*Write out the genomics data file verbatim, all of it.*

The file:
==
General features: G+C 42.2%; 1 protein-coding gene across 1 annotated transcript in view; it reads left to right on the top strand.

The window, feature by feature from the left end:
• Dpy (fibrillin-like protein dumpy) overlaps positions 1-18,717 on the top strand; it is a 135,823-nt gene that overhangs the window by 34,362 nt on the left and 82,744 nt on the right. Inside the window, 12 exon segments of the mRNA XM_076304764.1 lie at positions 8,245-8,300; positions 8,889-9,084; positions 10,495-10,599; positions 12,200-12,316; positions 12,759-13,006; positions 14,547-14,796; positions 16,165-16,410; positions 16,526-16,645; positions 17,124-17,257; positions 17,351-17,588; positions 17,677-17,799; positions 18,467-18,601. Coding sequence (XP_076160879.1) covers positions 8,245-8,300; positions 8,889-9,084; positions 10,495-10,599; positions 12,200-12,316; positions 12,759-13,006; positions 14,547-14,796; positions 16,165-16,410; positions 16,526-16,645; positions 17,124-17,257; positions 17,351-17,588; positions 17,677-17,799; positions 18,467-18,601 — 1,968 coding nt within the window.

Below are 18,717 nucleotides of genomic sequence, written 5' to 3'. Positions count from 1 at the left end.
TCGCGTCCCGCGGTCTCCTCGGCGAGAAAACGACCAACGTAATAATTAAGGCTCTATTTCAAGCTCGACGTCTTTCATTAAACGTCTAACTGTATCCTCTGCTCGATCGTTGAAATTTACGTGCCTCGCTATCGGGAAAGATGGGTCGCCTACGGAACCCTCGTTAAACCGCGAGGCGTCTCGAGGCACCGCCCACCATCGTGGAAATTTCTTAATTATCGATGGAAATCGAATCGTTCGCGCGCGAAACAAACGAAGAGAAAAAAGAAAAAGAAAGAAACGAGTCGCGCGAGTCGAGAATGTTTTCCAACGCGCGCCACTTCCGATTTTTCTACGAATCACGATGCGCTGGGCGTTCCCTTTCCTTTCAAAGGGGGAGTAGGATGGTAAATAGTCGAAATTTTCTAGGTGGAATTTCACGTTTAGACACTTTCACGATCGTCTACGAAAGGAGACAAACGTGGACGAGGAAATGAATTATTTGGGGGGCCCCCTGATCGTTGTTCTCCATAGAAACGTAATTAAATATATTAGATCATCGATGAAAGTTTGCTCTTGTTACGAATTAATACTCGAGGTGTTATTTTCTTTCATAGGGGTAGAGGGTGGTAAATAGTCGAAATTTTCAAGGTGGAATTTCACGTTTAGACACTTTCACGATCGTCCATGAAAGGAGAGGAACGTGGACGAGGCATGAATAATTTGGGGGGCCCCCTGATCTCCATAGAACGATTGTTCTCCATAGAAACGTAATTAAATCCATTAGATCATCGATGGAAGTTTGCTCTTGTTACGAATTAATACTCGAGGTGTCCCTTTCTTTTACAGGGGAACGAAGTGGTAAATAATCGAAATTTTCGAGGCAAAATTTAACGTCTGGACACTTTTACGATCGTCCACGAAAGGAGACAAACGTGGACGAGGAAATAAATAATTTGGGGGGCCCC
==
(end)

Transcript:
General features: G+C 42.2%; 1 protein-coding gene across 1 annotated transcript in view; it reads left to right on the top strand.

The window, feature by feature from the left end:
• Dpy (fibrillin-like protein dumpy) overlaps positions 1-18,717 on the top strand; it is a 135,823-nt gene that overhangs the window by 34,362 nt on the left and 82,744 nt on the right. Inside the window, 12 exon segments of the mRNA XM_076304764.1 lie at positions 8,245-8,300; positions 8,889-9,084; positions 10,495-10,599; positions 12,200-12,316; positions 12,759-13,006; positions 14,547-14,796; positions 16,165-16,410; positions 16,526-16,645; positions 17,124-17,257; positions 17,351-17,588; positions 17,677-17,799; positions 18,467-18,601. Coding sequence (XP_076160879.1) covers positions 8,245-8,300; positions 8,889-9,084; positions 10,495-10,599; positions 12,200-12,316; positions 12,759-13,006; positions 14,547-14,796; positions 16,165-16,410; positions 16,526-16,645; positions 17,124-17,257; positions 17,351-17,588; positions 17,677-17,799; positions 18,467-18,601 — 1,968 coding nt within the window.

Below are 18,717 nucleotides of genomic sequence, written 5' to 3'. Positions count from 1 at the left end.
TCGCGTCCCGCGGTCTCCTCGGCGAGAAAACGACCAACGTAATAATTAAGGCTCTATTTCAAGCTCGACGTCTTTCATTAAACGTCTAACTGTATCCTCTGCTCGATCGTTGAAATTTACGTGCCTCGCTATCGGGAAAGATGGGTCGCCTACGGAACCCTCGTTAAACCGCGAGGCGTCTCGAGGCACCGCCCACCATCGTGGAAATTTCTTAATTATCGATGGAAATCGAATCGTTCGCGCGCGAAACAAACGAAGAGAAAAAAGAAAAAGAAAGAAACGAGTCGCGCGAGTCGAGAATGTTTTCCAACGCGCGCCACTTCCGATTTTTCTACGAATCACGATGCGCTGGGCGTTCCCTTTCCTTTCAAAGGGGGAGTAGGATGGTAAATAGTCGAAATTTTCTAGGTGGAATTTCACGTTTAGACACTTTCACGATCGTCTACGAAAGGAGACAAACGTGGACGAGGAAATGAATTATTTGGGGGGCCCCCTGATCGTTGTTCTCCATAGAAACGTAATTAAATATATTAGATCATCGATGAAAGTTTGCTCTTGTTACGAATTAATACTCGAGGTGTTATTTTCTTTCATAGGGGTAGAGGGTGGTAAATAGTCGAAATTTTCAAGGTGGAATTTCACGTTTAGACACTTTCACGATCGTCCATGAAAGGAGAGGAACGTGGACGAGGCATGAATAATTTGGGGGGCCCCCTGATCTCCATAGAACGATTGTTCTCCATAGAAACGTAATTAAATCCATTAGATCATCGATGGAAGTTTGCTCTTGTTACGAATTAATACTCGAGGTGTCCCTTTCTTTTACAGGGGAACGAAGTGGTAAATAATCGAAATTTTCGAGGCAAAATTTAACGTCTGGACACTTTTACGATCGTCCACGAAAGGAGACAAACGTGGACGAGGAAATAAATAATTTGGGGGGCCCC